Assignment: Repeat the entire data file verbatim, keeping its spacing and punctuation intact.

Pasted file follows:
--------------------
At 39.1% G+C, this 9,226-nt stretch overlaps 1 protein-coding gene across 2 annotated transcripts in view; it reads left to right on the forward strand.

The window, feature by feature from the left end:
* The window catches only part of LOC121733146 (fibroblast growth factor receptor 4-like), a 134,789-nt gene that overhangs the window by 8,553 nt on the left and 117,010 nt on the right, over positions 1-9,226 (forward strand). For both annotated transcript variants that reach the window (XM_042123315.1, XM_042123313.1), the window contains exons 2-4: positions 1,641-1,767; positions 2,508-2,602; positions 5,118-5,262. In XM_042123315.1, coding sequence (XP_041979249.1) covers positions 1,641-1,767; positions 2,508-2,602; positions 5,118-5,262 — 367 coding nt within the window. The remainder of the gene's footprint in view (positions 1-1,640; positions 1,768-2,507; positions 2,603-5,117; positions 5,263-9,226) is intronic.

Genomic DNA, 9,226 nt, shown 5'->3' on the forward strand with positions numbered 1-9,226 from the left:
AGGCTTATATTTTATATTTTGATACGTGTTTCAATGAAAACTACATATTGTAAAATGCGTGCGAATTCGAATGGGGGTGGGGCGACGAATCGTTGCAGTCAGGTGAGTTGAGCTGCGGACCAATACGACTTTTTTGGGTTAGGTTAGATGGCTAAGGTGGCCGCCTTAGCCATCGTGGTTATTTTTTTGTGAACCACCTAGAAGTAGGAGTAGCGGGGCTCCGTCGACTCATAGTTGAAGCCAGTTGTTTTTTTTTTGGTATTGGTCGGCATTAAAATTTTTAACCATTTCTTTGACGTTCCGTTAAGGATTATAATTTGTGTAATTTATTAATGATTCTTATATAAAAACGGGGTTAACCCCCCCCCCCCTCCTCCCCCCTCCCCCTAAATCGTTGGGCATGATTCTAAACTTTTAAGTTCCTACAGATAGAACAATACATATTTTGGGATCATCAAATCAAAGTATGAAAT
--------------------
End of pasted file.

At 39.1% G+C, this 9,226-nt stretch overlaps 1 protein-coding gene across 2 annotated transcripts in view; it reads left to right on the forward strand.

The window, feature by feature from the left end:
* The window catches only part of LOC121733146 (fibroblast growth factor receptor 4-like), a 134,789-nt gene that overhangs the window by 8,553 nt on the left and 117,010 nt on the right, over positions 1-9,226 (forward strand). For both annotated transcript variants that reach the window (XM_042123315.1, XM_042123313.1), the window contains exons 2-4: positions 1,641-1,767; positions 2,508-2,602; positions 5,118-5,262. In XM_042123315.1, coding sequence (XP_041979249.1) covers positions 1,641-1,767; positions 2,508-2,602; positions 5,118-5,262 — 367 coding nt within the window. The remainder of the gene's footprint in view (positions 1-1,640; positions 1,768-2,507; positions 2,603-5,117; positions 5,263-9,226) is intronic.

Genomic DNA, 9,226 nt, shown 5'->3' on the forward strand with positions numbered 1-9,226 from the left:
AGGCTTATATTTTATATTTTGATACGTGTTTCAATGAAAACTACATATTGTAAAATGCGTGCGAATTCGAATGGGGGTGGGGCGACGAATCGTTGCAGTCAGGTGAGTTGAGCTGCGGACCAATACGACTTTTTTGGGTTAGGTTAGATGGCTAAGGTGGCCGCCTTAGCCATCGTGGTTATTTTTTTGTGAACCACCTAGAAGTAGGAGTAGCGGGGCTCCGTCGACTCATAGTTGAAGCCAGTTGTTTTTTTTTTGGTATTGGTCGGCATTAAAATTTTTAACCATTTCTTTGACGTTCCGTTAAGGATTATAATTTGTGTAATTTATTAATGATTCTTATATAAAAACGGGGTTAACCCCCCCCCCCCTCCTCCCCCCTCCCCCTAAATCGTTGGGCATGATTCTAAACTTTTAAGTTCCTACAGATAGAACAATACATATTTTGGGATCATCAAATCAAAGTATGAAAT